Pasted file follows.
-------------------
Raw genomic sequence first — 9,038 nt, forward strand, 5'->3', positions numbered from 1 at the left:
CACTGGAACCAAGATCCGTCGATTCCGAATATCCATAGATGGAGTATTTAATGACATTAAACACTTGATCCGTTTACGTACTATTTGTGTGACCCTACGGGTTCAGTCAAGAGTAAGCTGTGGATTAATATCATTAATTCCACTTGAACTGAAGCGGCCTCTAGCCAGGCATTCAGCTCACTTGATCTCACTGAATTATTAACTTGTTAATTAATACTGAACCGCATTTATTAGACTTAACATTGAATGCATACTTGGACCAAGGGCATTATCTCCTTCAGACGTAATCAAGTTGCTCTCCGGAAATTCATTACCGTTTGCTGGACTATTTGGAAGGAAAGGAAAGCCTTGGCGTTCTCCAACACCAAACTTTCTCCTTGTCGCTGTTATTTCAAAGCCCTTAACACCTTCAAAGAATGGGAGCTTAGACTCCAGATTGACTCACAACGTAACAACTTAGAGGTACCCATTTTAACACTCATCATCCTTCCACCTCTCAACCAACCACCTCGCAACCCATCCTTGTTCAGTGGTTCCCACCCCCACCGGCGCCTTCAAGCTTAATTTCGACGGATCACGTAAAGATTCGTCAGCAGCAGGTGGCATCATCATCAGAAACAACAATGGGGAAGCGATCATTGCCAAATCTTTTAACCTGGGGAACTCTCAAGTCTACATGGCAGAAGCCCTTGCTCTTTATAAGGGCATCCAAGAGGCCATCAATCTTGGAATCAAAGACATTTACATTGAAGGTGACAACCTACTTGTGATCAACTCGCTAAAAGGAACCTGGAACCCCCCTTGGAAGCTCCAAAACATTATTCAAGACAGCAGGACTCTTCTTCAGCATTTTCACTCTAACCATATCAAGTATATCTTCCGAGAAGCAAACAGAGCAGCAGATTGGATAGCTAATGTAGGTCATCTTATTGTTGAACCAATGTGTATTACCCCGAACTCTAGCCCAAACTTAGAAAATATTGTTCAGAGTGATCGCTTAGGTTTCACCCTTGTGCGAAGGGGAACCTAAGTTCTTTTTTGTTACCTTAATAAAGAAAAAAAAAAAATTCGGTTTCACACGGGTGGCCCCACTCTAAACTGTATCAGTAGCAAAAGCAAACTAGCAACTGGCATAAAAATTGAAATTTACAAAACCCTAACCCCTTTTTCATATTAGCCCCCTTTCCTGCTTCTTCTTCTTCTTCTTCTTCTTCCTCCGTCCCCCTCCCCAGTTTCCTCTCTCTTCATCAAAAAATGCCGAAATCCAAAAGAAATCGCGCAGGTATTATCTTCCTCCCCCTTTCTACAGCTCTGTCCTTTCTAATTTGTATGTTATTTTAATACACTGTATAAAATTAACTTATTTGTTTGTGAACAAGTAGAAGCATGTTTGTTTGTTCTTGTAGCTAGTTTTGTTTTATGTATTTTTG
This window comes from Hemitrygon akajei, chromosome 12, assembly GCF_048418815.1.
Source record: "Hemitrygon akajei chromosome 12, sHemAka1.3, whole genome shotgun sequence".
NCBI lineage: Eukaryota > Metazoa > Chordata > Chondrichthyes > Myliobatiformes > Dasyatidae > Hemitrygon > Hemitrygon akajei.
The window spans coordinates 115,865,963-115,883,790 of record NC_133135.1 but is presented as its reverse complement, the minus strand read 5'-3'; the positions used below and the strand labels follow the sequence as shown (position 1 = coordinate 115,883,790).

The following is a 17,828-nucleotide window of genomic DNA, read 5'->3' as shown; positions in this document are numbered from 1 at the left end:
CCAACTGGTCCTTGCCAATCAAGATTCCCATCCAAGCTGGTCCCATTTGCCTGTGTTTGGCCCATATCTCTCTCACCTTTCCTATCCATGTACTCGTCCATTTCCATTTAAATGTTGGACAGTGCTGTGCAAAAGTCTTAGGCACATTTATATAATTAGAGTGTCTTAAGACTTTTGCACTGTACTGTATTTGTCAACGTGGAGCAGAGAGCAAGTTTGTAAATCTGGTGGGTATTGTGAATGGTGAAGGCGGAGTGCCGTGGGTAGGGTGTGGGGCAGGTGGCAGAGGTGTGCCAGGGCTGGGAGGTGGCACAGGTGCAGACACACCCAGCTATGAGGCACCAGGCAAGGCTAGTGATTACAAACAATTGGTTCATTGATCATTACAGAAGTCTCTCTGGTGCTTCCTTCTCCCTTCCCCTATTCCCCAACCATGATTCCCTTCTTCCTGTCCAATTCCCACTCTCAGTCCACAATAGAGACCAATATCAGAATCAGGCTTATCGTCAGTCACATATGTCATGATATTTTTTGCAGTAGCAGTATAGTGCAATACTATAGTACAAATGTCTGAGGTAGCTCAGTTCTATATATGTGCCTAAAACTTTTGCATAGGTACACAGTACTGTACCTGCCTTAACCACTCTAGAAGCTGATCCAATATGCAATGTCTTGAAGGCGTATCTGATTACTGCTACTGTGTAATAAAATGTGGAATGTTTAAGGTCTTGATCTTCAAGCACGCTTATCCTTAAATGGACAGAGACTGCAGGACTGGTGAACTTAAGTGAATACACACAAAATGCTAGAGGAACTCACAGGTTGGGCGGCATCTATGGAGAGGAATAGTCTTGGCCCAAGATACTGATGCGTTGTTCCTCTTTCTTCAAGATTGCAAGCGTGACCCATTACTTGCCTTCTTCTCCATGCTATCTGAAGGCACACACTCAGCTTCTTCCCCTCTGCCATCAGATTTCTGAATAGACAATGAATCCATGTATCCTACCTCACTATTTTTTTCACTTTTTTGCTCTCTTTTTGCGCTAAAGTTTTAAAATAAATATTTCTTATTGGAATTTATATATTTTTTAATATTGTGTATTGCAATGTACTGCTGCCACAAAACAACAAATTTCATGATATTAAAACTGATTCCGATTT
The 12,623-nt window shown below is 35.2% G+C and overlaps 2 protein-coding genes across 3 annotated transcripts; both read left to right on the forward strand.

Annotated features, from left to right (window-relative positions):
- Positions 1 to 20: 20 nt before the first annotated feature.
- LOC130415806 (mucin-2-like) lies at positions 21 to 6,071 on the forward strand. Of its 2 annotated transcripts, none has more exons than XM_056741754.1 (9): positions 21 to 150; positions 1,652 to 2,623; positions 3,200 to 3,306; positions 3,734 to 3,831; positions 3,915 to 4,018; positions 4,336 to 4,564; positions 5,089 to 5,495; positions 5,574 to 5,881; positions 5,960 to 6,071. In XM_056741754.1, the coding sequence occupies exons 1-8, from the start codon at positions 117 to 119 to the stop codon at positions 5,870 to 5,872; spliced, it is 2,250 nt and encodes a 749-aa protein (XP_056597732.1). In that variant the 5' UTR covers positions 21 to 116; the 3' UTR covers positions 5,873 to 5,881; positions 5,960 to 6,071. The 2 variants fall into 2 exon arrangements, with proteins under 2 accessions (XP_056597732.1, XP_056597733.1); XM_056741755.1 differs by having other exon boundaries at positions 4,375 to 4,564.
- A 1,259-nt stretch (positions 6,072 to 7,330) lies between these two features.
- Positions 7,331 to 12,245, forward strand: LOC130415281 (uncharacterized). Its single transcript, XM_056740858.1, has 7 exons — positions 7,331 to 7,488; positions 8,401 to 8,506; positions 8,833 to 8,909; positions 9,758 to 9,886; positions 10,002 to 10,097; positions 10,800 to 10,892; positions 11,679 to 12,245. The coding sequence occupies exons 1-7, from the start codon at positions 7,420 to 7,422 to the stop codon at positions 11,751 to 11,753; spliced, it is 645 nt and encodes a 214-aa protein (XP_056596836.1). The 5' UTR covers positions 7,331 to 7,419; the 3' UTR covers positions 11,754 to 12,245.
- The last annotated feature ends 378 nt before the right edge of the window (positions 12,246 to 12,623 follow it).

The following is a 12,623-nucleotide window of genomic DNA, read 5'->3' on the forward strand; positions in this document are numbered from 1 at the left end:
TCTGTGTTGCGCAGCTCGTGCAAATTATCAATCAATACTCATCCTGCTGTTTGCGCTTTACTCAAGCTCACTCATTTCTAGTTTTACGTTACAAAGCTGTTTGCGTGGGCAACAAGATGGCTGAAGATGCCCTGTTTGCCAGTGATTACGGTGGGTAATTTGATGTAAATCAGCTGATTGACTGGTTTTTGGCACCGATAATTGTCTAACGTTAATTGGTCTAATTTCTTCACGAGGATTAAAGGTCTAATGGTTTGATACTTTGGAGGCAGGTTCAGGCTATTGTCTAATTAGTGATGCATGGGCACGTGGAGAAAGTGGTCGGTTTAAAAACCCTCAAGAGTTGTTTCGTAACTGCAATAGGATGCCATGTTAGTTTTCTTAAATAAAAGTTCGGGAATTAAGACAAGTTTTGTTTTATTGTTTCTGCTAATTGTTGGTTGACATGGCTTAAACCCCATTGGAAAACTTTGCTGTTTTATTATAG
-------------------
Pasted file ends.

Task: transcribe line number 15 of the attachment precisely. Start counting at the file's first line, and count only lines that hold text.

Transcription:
- The last annotated feature ends 378 nt before the right edge of the window (positions 12,246 to 12,623 follow it).